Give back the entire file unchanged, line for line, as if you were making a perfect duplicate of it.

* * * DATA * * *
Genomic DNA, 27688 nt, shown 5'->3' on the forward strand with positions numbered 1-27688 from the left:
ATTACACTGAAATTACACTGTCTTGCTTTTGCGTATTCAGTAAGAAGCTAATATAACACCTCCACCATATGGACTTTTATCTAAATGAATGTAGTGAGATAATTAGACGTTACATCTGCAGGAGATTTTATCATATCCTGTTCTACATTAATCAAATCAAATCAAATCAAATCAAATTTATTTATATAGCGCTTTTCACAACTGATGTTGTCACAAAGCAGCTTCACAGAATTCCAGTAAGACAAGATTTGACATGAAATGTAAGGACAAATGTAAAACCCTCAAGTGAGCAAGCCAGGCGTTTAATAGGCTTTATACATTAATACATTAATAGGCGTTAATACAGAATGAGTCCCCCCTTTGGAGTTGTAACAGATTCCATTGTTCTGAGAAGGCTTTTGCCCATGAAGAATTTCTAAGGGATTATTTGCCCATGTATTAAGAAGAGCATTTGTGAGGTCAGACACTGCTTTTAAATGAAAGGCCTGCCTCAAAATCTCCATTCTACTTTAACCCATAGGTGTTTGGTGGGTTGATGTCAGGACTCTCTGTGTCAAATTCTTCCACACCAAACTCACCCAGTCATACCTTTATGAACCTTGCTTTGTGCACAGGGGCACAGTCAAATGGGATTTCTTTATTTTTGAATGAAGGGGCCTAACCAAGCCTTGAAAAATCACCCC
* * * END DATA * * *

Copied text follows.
Genomic DNA, 27688 nt, shown 5'->3' on the forward strand with positions numbered 1-27688 from the left:
ATTACACTGAAATTACACTGTCTTGCTTTTGCGTATTCAGTAAGAAGCTAATATAACACCTCCACCATATGGACTTTTATCTAAATGAATGTAGTGAGATAATTAGACGTTACATCTGCAGGAGATTTTATCATATCCTGTTCTACATTAATCAAATCAAATCAAATCAAATCAAATTTATTTATATAGCGCTTTTCACAACTGATGTTGTCACAAAGCAGCTTCACAGAATTCCAGTAAGACAAGATTTGACATGAAATGTAAGGACAAATGTAAAACCCTCAAGTGAGCAAGCCAGGCGTTTAATAGGCTTTATACATTAATACATTAATAGGCGTTAATACAGAATGAGTCCCCCCTTTGGAGTTGTAACAGATTCCATTGTTCTGAGAAGGCTTTTGCCCATGAAGAATTTCTAAGGGATTATTTGCCCATGTATTAAGAAGAGCATTTGTGAGGTCAGACACTGCTTTTAAATGAAAGGCCTGCCTCAAAATCTCCATTCTACTTTAACCCATAGGTGTTTGGTGGGTTGATGTCAGGACTCTCTGTGTCAAATTCTTCCACACCAAACTCACCCAGTCATACCTTTATGAACCTTGCTTTGTGCACAGGGGCACAGTCAAATGGGATTTCTTTATTTTTGAATGAAGGGGCCTAACCAAGCCTTGAAAAATCACCCC